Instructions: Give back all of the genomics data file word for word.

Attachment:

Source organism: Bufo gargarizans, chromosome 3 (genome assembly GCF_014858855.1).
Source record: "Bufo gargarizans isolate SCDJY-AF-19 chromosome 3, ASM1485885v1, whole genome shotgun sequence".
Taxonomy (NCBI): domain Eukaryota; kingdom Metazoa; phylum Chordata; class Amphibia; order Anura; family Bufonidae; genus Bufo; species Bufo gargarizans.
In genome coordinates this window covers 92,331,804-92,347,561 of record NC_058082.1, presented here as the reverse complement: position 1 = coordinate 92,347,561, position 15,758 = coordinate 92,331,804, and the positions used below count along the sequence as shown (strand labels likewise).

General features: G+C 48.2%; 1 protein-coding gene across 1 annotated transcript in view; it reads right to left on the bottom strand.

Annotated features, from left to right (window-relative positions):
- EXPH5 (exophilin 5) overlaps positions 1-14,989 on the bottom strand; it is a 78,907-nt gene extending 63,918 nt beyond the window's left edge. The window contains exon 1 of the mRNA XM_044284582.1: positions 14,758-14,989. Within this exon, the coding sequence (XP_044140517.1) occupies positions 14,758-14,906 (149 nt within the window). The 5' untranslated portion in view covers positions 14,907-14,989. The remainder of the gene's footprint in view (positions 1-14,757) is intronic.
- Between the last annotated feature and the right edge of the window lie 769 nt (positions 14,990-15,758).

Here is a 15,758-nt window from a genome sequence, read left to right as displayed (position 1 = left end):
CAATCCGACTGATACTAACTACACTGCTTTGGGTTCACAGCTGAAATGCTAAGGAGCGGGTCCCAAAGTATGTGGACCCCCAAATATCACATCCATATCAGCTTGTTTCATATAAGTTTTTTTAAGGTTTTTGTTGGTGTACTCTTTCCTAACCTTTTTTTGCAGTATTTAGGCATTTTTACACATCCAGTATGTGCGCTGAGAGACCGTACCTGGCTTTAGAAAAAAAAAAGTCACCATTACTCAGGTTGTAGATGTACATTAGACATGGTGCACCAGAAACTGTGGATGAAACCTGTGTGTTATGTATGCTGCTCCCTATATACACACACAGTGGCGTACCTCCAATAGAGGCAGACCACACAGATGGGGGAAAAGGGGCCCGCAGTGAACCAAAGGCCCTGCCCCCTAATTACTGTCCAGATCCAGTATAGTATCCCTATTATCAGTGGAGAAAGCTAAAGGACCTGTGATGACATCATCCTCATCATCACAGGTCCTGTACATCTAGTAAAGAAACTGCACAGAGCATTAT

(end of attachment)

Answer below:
Source organism: Bufo gargarizans, chromosome 3 (genome assembly GCF_014858855.1).
Source record: "Bufo gargarizans isolate SCDJY-AF-19 chromosome 3, ASM1485885v1, whole genome shotgun sequence".
Taxonomy (NCBI): domain Eukaryota; kingdom Metazoa; phylum Chordata; class Amphibia; order Anura; family Bufonidae; genus Bufo; species Bufo gargarizans.
In genome coordinates this window covers 92,331,804-92,347,561 of record NC_058082.1, presented here as the reverse complement: position 1 = coordinate 92,347,561, position 15,758 = coordinate 92,331,804, and the positions used below count along the sequence as shown (strand labels likewise).

General features: G+C 48.2%; 1 protein-coding gene across 1 annotated transcript in view; it reads right to left on the bottom strand.

Annotated features, from left to right (window-relative positions):
- EXPH5 (exophilin 5) overlaps positions 1-14,989 on the bottom strand; it is a 78,907-nt gene extending 63,918 nt beyond the window's left edge. The window contains exon 1 of the mRNA XM_044284582.1: positions 14,758-14,989. Within this exon, the coding sequence (XP_044140517.1) occupies positions 14,758-14,906 (149 nt within the window). The 5' untranslated portion in view covers positions 14,907-14,989. The remainder of the gene's footprint in view (positions 1-14,757) is intronic.
- Between the last annotated feature and the right edge of the window lie 769 nt (positions 14,990-15,758).

Here is a 15,758-nt window from a genome sequence, read left to right as displayed (position 1 = left end):
CAATCCGACTGATACTAACTACACTGCTTTGGGTTCACAGCTGAAATGCTAAGGAGCGGGTCCCAAAGTATGTGGACCCCCAAATATCACATCCATATCAGCTTGTTTCATATAAGTTTTTTTAAGGTTTTTGTTGGTGTACTCTTTCCTAACCTTTTTTTGCAGTATTTAGGCATTTTTACACATCCAGTATGTGCGCTGAGAGACCGTACCTGGCTTTAGAAAAAAAAAAGTCACCATTACTCAGGTTGTAGATGTACATTAGACATGGTGCACCAGAAACTGTGGATGAAACCTGTGTGTTATGTATGCTGCTCCCTATATACACACACAGTGGCGTACCTCCAATAGAGGCAGACCACACAGATGGGGGAAAAGGGGCCCGCAGTGAACCAAAGGCCCTGCCCCCTAATTACTGTCCAGATCCAGTATAGTATCCCTATTATCAGTGGAGAAAGCTAAAGGACCTGTGATGACATCATCCTCATCATCACAGGTCCTGTACATCTAGTAAAGAAACTGCACAGAGCATTAT